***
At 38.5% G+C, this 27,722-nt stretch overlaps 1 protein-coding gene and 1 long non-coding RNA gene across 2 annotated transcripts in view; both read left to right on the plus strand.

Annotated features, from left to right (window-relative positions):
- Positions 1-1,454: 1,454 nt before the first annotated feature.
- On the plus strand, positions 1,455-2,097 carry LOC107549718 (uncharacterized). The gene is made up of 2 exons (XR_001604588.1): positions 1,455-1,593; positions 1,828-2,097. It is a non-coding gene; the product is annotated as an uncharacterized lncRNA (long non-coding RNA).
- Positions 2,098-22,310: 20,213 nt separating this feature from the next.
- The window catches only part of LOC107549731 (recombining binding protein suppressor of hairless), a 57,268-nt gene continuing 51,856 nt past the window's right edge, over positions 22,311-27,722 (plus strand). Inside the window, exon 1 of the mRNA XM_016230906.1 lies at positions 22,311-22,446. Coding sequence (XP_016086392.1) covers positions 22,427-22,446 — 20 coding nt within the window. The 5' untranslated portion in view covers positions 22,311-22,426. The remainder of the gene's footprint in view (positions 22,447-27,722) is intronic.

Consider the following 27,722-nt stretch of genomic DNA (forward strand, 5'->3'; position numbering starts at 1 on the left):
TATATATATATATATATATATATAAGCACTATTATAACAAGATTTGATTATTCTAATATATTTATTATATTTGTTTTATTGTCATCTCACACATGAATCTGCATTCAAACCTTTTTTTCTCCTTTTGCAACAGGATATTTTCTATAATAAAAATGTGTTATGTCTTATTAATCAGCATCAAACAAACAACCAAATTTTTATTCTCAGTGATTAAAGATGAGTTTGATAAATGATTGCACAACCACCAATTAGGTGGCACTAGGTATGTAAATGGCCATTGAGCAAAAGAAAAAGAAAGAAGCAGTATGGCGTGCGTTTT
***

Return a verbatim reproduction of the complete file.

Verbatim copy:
At 38.5% G+C, this 27,722-nt stretch overlaps 1 protein-coding gene and 1 long non-coding RNA gene across 2 annotated transcripts in view; both read left to right on the plus strand.

Annotated features, from left to right (window-relative positions):
- Positions 1-1,454: 1,454 nt before the first annotated feature.
- On the plus strand, positions 1,455-2,097 carry LOC107549718 (uncharacterized). The gene is made up of 2 exons (XR_001604588.1): positions 1,455-1,593; positions 1,828-2,097. It is a non-coding gene; the product is annotated as an uncharacterized lncRNA (long non-coding RNA).
- Positions 2,098-22,310: 20,213 nt separating this feature from the next.
- The window catches only part of LOC107549731 (recombining binding protein suppressor of hairless), a 57,268-nt gene continuing 51,856 nt past the window's right edge, over positions 22,311-27,722 (plus strand). Inside the window, exon 1 of the mRNA XM_016230906.1 lies at positions 22,311-22,446. Coding sequence (XP_016086392.1) covers positions 22,427-22,446 — 20 coding nt within the window. The 5' untranslated portion in view covers positions 22,311-22,426. The remainder of the gene's footprint in view (positions 22,447-27,722) is intronic.

Consider the following 27,722-nt stretch of genomic DNA (forward strand, 5'->3'; position numbering starts at 1 on the left):
TATATATATATATATATATATATAAGCACTATTATAACAAGATTTGATTATTCTAATATATTTATTATATTTGTTTTATTGTCATCTCACACATGAATCTGCATTCAAACCTTTTTTTCTCCTTTTGCAACAGGATATTTTCTATAATAAAAATGTGTTATGTCTTATTAATCAGCATCAAACAAACAACCAAATTTTTATTCTCAGTGATTAAAGATGAGTTTGATAAATGATTGCACAACCACCAATTAGGTGGCACTAGGTATGTAAATGGCCATTGAGCAAAAGAAAAAGAAAGAAGCAGTATGGCGTGCGTTTT